Ladies and gentlemen, you have no idea how good it makes me feel to be here today. It is truly an honour to risk my life for you. An honour. Before I jump this motorcycle over these 19 cars — and I want you to know there’s not a Volkswagen or a Datsun in the row — before I sail cleanly over that last truck, I want to tell you that last night a kid came up to me and he said, “Mr Knievel, are you crazy? That jump you’re going to make is impossible, but I already have my tickets because I want to see you splatter.” That’s right, that’s what he said. And I told that boy last night that nothing is impossible. Now they told Columbus to sail across the ocean was impossible. They told the settlers to live in a wild land was impossible. They told the Wright Brothers to fly was impossible. And they probably told Neil Armstrong a walk on the moon was impossible. They tell Evel Knievel to jump a motorcycle across the Grand Canyon is impossible, and they say that every day. A Roman General in the time of Caesar had the motto: “If it possible, it is done. If it is impossible, it will be done.” And that, ladies and gentlemen, is what I live by.
Evel Knievel is a 1971 motion picture starring George Hamilton as motorcycle daredevil Evel Knievel. The story is a biography of the famed motorcycle daredevil, who grew up in Butte, Montana. The film depicts Knievel reflecting on major events in his life, particularly his relationship with his girlfriend/wife, Linda. The film opens with Knievel at the Ontario Motor Speedway in Ontario, California. Knievel is speaking directly to the camera describing his upcoming daredevil motorcycle jump (see above). Following his introduction, the story follows a flashback narrative through Knievel’s life.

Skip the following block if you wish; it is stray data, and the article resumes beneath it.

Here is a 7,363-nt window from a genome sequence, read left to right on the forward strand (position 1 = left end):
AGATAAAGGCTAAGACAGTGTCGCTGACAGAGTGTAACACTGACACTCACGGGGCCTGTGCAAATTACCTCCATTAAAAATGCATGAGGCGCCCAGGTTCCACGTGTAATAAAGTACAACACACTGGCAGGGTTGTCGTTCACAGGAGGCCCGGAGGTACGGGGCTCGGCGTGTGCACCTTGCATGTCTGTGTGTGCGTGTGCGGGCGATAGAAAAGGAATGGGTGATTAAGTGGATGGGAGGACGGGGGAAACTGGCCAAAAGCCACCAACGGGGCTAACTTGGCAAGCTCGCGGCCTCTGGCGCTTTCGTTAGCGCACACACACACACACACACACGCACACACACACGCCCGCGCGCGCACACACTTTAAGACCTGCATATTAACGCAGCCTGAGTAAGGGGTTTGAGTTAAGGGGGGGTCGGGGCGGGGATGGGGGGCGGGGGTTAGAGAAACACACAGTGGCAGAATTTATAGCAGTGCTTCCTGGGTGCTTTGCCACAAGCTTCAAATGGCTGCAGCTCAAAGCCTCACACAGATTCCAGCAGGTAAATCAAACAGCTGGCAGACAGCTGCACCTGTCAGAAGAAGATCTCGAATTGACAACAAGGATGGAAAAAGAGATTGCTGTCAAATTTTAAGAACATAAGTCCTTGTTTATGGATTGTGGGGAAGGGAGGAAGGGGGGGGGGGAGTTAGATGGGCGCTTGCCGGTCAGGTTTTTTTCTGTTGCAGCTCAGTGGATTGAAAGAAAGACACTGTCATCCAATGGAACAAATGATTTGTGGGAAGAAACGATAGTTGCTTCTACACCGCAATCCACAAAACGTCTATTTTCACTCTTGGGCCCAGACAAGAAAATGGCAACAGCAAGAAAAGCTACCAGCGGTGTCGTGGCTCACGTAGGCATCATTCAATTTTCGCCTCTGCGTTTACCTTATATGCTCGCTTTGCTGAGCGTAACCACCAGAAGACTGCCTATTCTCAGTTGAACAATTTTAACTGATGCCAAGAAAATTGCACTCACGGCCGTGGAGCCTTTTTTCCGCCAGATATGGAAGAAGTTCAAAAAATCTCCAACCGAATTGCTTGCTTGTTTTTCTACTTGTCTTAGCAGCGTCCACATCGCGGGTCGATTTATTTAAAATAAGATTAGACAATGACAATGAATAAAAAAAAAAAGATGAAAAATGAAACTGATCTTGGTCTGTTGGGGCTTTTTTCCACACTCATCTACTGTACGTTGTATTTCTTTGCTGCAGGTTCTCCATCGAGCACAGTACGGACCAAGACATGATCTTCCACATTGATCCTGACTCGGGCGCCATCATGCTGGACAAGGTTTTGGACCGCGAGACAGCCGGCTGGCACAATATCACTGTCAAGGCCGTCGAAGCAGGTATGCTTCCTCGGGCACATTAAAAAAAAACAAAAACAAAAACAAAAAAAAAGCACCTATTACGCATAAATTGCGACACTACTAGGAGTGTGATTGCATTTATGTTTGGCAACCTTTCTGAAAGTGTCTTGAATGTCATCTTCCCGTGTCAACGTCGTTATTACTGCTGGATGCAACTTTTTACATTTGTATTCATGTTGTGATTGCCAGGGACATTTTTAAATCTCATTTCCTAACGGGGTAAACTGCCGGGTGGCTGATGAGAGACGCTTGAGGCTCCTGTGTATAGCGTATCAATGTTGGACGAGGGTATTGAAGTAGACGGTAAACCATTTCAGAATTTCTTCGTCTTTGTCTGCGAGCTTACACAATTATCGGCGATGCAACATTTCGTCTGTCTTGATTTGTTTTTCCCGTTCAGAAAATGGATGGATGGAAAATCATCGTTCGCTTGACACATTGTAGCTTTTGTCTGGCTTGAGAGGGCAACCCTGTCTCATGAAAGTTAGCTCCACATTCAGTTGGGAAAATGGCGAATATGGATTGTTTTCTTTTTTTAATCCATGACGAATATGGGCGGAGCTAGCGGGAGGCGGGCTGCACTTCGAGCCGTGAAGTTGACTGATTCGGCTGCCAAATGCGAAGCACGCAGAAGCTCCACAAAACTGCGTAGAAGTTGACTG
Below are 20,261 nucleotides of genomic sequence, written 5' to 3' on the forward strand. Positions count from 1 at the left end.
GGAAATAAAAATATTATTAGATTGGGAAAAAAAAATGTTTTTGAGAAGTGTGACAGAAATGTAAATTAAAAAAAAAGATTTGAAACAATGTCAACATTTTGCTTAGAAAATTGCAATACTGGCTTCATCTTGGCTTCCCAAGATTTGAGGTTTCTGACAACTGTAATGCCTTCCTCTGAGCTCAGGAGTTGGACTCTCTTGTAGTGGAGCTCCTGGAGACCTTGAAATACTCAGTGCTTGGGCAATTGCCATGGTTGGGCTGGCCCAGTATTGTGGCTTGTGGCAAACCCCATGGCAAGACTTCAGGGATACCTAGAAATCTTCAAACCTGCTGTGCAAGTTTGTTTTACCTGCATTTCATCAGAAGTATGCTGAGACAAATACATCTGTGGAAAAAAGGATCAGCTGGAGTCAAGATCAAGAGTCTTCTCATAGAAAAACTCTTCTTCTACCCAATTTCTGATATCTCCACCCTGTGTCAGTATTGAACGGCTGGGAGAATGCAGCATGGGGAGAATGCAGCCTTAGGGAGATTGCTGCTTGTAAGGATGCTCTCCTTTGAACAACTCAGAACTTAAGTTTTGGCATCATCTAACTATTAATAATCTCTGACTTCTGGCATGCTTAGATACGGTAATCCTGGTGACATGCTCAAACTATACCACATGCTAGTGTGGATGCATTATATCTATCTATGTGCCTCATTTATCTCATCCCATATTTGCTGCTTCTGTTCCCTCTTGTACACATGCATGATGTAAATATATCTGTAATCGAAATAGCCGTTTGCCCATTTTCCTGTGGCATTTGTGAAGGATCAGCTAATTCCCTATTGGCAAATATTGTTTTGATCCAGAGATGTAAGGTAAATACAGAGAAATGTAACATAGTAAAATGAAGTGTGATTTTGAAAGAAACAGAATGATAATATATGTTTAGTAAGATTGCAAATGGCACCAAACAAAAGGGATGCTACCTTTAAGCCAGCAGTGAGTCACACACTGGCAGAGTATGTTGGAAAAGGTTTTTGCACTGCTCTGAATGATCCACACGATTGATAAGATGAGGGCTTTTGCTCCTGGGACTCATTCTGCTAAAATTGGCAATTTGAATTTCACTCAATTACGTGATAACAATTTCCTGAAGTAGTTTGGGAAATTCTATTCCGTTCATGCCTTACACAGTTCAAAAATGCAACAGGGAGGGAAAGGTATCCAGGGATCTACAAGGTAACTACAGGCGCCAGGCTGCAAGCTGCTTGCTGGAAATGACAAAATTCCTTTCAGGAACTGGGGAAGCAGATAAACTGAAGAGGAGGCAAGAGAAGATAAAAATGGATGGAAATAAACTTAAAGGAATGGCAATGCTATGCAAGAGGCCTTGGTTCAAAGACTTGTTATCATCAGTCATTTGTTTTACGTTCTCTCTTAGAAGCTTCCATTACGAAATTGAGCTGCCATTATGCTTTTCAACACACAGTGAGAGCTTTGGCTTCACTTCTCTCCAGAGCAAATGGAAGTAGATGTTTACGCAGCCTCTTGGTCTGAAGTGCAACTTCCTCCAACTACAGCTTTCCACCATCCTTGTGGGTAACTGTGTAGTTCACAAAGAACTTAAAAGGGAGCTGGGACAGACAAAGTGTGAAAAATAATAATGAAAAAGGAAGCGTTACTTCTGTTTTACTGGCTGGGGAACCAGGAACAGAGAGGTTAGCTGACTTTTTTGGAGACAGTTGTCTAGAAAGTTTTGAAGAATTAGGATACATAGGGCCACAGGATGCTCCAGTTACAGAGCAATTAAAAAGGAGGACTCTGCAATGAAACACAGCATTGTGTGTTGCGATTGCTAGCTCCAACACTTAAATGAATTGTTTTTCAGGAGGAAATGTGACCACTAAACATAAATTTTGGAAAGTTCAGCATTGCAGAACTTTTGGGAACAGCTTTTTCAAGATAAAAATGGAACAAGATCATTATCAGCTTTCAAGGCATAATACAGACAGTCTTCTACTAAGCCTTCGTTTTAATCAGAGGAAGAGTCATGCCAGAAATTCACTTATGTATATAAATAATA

- George Hamilton as Evel Knievel
- Sue Lyon as Linda
- Bert Freed as Doc Kincaid
- Rod Cameron as Charlie Knesson
- Dub Taylor as Turquoise Smith
- Ron Masak as Pete
- Hal Baylor as The Sheriff
The film ends with Knievel successfully completing the jump at the Ontario Motor Speedway and riding off onto a dirt road which leads to the edge of Grand Canyon. (At the time of production, the real Evel Knievel was hyping a jump over the Grand Canyon.)
As the movie closes over the Grand Canyon, George Hamilton delivers a voice-over monologue in the Knievel character. In the monologue, he describes himself as the “last gladiator”, which would later be used by the real Evel Knievel in his 1998 documentary, The Last of the Gladiators:
Important people in this country, celebrities like myself — Elvis, Frank Sinatra, John Wayne — we have a responsibility. There are millions of people that look at our lives and it gives theirs some meaning. People come out from their jobs, most of which are meaningless to them, and they watch me jump 20 cars, maybe get splattered. It means something to them. They jump right alongside of me — they take the bars in their hands, and for one split second, they’re all daredevils. I am the last gladiator in the new Rome. I go into the arena and I compete against destruction and I win. And next week, I go out there and I do it again. And this time — civilization being what it is and all — we have very little choice about our life. The only thing really left to us is a choice about our death. And mine will be — glorious.
Categories: Cult Movies